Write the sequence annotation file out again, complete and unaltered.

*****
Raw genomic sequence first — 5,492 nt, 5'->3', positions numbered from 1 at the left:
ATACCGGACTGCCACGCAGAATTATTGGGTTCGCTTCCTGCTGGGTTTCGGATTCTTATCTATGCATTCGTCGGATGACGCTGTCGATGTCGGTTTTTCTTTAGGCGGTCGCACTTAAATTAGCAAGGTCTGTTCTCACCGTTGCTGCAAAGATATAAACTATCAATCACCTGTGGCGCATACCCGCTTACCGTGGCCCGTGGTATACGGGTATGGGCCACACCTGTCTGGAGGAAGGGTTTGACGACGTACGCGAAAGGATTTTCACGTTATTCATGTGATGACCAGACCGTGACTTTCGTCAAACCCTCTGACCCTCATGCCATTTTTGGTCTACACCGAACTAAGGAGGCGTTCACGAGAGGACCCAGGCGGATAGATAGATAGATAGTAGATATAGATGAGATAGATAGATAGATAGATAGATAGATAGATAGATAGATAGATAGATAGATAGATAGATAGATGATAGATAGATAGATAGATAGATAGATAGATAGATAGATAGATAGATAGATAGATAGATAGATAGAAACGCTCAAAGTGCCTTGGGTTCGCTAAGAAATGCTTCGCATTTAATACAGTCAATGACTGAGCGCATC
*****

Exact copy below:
Raw genomic sequence first — 5,492 nt, 5'->3', positions numbered from 1 at the left:
ATACCGGACTGCCACGCAGAATTATTGGGTTCGCTTCCTGCTGGGTTTCGGATTCTTATCTATGCATTCGTCGGATGACGCTGTCGATGTCGGTTTTTCTTTAGGCGGTCGCACTTAAATTAGCAAGGTCTGTTCTCACCGTTGCTGCAAAGATATAAACTATCAATCACCTGTGGCGCATACCCGCTTACCGTGGCCCGTGGTATACGGGTATGGGCCACACCTGTCTGGAGGAAGGGTTTGACGACGTACGCGAAAGGATTTTCACGTTATTCATGTGATGACCAGACCGTGACTTTCGTCAAACCCTCTGACCCTCATGCCATTTTTGGTCTACACCGAACTAAGGAGGCGTTCACGAGAGGACCCAGGCGGATAGATAGATAGATAGTAGATATAGATGAGATAGATAGATAGATAGATAGATAGATAGATAGATAGATAGATAGATAGATAGATAGATAGATGATAGATAGATAGATAGATAGATAGATAGATAGATAGATAGATAGATAGATAGATAGATAGATAGAAACGCTCAAAGTGCCTTGGGTTCGCTAAGAAATGCTTCGCATTTAATACAGTCAATGACTGAGCGCATC